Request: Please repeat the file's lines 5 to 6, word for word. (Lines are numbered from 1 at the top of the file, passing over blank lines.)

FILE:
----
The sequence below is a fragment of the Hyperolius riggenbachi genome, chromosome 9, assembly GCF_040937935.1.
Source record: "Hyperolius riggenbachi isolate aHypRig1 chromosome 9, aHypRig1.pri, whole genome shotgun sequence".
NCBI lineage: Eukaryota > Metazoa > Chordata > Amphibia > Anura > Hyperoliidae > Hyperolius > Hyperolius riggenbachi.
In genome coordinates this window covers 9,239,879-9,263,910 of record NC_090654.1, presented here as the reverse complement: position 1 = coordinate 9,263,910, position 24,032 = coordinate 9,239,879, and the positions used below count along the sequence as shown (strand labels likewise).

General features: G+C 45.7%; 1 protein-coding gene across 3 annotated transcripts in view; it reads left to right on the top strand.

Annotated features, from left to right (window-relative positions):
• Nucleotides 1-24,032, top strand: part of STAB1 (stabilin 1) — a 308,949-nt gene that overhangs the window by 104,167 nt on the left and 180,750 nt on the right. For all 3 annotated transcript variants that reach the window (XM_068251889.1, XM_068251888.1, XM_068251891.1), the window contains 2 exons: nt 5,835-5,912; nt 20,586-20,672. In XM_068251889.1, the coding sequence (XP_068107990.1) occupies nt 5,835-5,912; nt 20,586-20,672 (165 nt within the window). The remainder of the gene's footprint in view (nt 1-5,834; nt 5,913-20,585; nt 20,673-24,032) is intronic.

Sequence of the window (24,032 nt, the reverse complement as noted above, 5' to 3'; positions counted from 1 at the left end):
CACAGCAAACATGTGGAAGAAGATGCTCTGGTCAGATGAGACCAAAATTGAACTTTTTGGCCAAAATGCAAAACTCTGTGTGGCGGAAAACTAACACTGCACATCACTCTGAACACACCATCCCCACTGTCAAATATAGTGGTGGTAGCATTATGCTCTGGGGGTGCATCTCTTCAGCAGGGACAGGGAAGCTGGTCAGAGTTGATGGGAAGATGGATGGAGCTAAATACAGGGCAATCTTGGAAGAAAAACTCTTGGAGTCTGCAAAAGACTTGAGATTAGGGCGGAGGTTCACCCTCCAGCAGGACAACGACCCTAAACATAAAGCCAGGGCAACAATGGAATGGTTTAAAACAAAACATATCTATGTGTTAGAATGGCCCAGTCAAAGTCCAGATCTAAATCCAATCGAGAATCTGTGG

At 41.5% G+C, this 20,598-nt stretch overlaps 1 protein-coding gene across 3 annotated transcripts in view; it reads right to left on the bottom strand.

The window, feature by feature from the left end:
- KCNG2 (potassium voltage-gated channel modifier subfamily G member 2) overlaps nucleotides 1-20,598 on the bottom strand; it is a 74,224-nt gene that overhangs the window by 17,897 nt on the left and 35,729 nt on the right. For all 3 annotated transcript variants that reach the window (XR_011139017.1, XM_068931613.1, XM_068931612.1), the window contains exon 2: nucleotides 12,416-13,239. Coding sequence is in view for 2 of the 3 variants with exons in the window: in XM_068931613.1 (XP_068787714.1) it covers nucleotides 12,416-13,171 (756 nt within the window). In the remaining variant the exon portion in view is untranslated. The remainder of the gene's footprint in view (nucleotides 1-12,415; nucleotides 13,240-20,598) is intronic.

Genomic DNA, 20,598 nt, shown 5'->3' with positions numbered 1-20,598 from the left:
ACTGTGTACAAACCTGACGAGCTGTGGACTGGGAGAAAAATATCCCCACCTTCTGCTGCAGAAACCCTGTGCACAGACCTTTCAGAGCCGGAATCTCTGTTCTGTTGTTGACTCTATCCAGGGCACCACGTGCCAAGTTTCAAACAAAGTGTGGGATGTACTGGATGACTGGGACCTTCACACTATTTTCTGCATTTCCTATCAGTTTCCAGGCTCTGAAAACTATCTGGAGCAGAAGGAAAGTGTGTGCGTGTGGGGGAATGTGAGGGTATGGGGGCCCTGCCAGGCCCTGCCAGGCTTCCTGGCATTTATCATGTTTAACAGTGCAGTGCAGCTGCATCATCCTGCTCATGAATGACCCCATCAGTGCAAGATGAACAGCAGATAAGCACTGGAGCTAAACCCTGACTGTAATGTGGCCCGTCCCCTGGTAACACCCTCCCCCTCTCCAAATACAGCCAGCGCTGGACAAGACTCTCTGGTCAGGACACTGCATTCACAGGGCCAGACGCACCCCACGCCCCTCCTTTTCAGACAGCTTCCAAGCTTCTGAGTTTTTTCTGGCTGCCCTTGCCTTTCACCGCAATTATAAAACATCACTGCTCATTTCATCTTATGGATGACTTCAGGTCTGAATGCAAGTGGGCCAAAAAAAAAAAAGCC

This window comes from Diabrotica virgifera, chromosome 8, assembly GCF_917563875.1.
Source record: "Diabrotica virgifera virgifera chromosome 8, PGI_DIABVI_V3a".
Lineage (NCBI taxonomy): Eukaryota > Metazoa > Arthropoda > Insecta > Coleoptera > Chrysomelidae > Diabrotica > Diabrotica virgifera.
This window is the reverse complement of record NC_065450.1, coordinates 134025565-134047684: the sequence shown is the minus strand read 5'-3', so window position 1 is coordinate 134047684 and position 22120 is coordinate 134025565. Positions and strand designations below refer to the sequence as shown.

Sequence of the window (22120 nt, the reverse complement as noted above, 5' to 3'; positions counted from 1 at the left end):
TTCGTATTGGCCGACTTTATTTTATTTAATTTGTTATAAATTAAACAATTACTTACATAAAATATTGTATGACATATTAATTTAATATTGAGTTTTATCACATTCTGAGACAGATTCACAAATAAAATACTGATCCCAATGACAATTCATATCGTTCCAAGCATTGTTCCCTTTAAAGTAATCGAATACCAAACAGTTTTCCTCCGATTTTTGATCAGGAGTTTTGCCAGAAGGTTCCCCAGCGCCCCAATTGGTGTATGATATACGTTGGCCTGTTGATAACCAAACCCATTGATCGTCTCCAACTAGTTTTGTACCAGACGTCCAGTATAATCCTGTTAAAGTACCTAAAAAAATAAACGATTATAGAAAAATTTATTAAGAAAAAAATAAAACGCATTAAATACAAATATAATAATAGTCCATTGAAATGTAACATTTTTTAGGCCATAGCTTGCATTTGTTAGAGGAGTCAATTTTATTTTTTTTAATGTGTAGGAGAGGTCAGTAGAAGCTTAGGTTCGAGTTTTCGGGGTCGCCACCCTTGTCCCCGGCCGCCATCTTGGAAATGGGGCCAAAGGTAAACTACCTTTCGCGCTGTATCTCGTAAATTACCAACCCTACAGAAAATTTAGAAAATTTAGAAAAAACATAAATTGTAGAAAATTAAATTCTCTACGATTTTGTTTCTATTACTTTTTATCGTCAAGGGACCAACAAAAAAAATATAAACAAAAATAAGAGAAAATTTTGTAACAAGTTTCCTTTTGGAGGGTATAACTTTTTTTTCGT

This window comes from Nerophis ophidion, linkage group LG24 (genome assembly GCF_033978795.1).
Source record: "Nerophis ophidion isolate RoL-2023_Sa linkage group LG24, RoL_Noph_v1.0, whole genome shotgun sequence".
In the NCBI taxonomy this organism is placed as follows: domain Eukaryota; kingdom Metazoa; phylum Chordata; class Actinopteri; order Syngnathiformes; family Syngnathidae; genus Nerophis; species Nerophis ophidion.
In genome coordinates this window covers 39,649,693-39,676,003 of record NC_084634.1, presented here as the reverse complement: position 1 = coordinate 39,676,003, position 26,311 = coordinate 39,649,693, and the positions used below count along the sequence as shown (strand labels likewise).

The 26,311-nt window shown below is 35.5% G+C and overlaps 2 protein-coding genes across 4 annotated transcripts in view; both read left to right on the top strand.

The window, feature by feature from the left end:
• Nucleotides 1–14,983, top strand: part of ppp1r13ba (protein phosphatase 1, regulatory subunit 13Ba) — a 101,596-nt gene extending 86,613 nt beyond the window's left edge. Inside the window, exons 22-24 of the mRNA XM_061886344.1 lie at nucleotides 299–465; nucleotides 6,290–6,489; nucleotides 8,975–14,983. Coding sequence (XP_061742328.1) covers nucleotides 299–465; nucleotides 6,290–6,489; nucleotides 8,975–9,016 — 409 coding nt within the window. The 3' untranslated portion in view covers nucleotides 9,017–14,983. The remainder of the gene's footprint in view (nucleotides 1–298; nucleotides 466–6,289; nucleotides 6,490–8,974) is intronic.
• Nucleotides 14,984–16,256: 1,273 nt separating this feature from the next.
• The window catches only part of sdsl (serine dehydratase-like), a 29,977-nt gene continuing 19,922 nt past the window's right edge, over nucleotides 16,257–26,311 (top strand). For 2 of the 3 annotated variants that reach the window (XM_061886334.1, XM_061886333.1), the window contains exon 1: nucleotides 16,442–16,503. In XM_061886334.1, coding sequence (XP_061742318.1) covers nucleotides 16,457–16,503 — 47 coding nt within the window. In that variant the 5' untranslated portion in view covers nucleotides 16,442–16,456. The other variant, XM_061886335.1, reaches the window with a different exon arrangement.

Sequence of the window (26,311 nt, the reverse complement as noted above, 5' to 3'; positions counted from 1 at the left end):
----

General features: G+C 45.7%; 1 protein-coding gene across 3 annotated transcripts in view; it reads left to right on the top strand.

Annotated features, from left to right (window-relative positions):